X-Men: Apocalypse isn’t the best entry in the series, but it’s also far from being the worst. In fact, it’s a perfectly competent and often times exhilarating exercise in the super hero genre. This series seems to have gone on since the beginning of time, and after seeing this one I’ve realized that I’m nowhere near ready to see these movies cease to exist. They’re just too much fun to forget about.

Batman v Superman: Dawn of Justice – Review

27 Mar

Well, here we are. I’ve been waiting a very long time for Batman v Superman: Dawn of Justice to be released, as I’m sure many other people have been as well. Before this film we got Man of Steel which I thought was a pretty cool movie despite the pacing to be way off, which made the whole movie feel overly long and slightly disjointed. Going into this movie, I had these problems in mind while I was gauging my expectations. It is a Zack Snyder movie, after all. You really have to approach his films with caution. Now that I’ve seen Batman v Superman I can say that all of my worries and suspicions about the pacing have come true, but in much worse ways than I ever imagined. That being said, there are still some rewarding elements to this movie that made it worth seeing.

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While Superman (Henry Cavill) can easily be called a hero in many regards, it may be hard to say that while watching him destroy a city in order to defeat fellow Kryptonian General Zod (Michael Shannon). This is the conflict suffered by Bruce Wayne (Ben Affleck), a billionaire playboy who just so happens to be the masked vigilante of Gotham City, Batman. Bruce is very uncomfortable with seeing the power Superman can wield go on without any repercussions, so he makes it his mission to find a way to put that power in check and ultimately get rid of the Man of Steel. Meanwhile, criminal mastermind Lex Luthor (Jessie Eisenberg) begins working on a way to use kryptonite as a deterrent against Superman and other super powerful beings in case the need should arise that the human rase needs protection from the so called protectors. What happens next is a clash of super heroic titans that will pave the way for heroes and villains of the future (at least in terms of the DC cinematic universe).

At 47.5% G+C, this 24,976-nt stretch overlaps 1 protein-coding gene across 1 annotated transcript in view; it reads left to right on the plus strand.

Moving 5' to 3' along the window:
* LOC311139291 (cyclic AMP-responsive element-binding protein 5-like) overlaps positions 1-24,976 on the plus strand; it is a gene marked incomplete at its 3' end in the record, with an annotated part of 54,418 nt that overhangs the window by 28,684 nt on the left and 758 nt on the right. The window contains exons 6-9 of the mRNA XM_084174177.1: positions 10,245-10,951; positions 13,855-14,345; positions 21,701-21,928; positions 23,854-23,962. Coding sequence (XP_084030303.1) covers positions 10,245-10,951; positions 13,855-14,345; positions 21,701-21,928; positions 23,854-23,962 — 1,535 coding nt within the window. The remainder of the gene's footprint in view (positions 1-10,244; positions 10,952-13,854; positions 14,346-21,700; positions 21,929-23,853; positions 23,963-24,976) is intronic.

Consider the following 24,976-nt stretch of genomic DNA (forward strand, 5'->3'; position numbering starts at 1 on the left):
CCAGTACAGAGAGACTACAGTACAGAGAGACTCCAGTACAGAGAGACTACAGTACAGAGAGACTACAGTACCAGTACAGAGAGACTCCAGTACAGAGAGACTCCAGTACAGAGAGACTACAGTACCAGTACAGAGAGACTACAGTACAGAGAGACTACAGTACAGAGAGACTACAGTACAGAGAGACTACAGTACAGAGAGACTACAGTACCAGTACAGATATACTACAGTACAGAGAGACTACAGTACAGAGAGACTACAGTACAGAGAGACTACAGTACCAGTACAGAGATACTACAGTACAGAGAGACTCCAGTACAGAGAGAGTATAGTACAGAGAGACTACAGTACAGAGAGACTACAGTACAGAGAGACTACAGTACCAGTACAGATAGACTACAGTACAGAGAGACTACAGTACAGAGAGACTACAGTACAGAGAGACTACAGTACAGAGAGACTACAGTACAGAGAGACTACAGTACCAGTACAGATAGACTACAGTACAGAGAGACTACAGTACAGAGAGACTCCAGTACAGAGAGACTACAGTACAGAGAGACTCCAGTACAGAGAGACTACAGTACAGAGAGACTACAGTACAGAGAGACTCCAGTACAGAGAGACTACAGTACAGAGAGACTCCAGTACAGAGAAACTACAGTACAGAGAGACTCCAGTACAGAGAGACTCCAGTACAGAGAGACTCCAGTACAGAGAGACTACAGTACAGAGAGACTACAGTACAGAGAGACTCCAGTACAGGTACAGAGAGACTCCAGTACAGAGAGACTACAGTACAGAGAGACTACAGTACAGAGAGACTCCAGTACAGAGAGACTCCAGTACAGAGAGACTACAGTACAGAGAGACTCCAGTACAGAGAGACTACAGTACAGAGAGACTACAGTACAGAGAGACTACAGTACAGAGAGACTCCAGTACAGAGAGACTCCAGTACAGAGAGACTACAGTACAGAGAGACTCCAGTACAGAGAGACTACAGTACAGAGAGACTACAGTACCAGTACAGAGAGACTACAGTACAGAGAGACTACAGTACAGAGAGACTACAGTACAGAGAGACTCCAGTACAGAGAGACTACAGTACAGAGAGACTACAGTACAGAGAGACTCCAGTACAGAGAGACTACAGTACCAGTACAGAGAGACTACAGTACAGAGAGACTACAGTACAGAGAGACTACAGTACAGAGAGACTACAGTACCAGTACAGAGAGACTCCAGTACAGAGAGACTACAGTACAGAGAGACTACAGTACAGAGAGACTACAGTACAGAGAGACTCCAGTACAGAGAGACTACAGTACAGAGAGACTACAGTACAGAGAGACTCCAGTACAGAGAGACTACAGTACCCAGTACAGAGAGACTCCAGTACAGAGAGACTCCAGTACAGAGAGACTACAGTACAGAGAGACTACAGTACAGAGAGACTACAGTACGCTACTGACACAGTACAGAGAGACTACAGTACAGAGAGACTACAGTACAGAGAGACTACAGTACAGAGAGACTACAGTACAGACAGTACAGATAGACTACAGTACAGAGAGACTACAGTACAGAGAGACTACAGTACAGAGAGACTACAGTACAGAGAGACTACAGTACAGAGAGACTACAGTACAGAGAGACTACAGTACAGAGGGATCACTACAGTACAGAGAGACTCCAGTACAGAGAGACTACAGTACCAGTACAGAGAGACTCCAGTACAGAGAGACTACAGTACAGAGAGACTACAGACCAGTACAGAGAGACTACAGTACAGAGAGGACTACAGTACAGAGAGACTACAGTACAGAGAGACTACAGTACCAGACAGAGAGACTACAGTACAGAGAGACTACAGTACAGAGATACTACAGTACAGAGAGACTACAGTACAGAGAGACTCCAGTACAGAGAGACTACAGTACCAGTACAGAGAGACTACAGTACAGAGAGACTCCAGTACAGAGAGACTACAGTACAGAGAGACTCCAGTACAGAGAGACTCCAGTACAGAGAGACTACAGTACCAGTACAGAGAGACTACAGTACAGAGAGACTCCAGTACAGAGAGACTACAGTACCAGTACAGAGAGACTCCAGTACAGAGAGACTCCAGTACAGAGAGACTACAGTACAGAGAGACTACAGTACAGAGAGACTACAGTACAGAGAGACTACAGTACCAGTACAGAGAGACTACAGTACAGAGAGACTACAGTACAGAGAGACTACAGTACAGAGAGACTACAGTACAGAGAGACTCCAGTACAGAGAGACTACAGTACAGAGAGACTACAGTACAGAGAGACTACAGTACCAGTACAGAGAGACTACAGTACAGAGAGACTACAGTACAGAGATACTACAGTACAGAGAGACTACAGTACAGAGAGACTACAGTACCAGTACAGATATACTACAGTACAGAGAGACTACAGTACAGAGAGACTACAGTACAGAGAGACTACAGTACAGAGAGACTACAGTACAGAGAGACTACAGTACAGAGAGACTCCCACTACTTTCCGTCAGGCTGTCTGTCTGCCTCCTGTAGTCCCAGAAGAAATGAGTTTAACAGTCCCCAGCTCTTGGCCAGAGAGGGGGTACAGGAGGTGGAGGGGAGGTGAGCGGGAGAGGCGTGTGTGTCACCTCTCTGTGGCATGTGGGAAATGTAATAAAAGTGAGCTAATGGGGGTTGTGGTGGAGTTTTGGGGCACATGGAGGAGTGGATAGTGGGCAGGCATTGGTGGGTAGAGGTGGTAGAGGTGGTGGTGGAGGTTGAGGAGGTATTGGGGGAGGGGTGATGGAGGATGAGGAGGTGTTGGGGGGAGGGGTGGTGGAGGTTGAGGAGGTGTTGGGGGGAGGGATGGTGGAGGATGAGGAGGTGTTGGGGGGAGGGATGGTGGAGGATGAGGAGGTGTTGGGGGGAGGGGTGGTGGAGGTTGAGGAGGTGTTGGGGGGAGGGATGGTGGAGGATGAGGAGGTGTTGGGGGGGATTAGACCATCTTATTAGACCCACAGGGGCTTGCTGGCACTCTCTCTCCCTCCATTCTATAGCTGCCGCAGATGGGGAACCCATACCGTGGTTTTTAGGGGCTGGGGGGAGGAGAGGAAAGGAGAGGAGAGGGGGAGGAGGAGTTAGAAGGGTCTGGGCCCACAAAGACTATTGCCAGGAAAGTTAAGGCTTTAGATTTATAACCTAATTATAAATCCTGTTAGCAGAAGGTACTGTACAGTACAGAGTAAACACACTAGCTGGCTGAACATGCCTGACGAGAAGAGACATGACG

Where do I even begin? Throughout Snyder’s filmography, it has become quite clear that the pacing of his movies slows them down so much, it literally feels like the plot is stuck in the mud. I knew this was going to be the case in Batman v Superman, so I went into the movie ready for that. Little did I know that it was going to be this horrendously overstuffed, paced out, and edited. Like, honestly, how did this movie get a pass? It has such a sloppy structure that at times makes the story incoherent, which is a huge problem considering that this movie is the start of a much bigger DC universe. Not to mention that there are so many scenes and story arcs that only seemed to be in there so the movie can be over two and a half hours long. There’s one story arc about Lois Lane investigating a prototype bullet being sold to radicals that was SO INSANELY STUPID I couldn’t even handle it.

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While this movie is absolutely infuriating at times, when Batman v Superman gets good, it gets great. The entire political game that Luthor and Senator Finch are involved in along with Superman facing up to the damage he’s caused is very interesting. Bruce Wayne also has some really dark scenes where you can almost see his past excursions as the Dark Knight and how they’ve so negatively affected him. These are the scenes that really stand out, but the action sequences in this movie are also very memorable and exciting. Wether it’s Batman careening through the streets of Gotham in his Batmobile, the duel between Batman and Superman, or the overwhelmingly destructive showdown with Doomsday, this movie has some seriously great looking action that almost makes all the scenes that shouldn’t have existed worth it.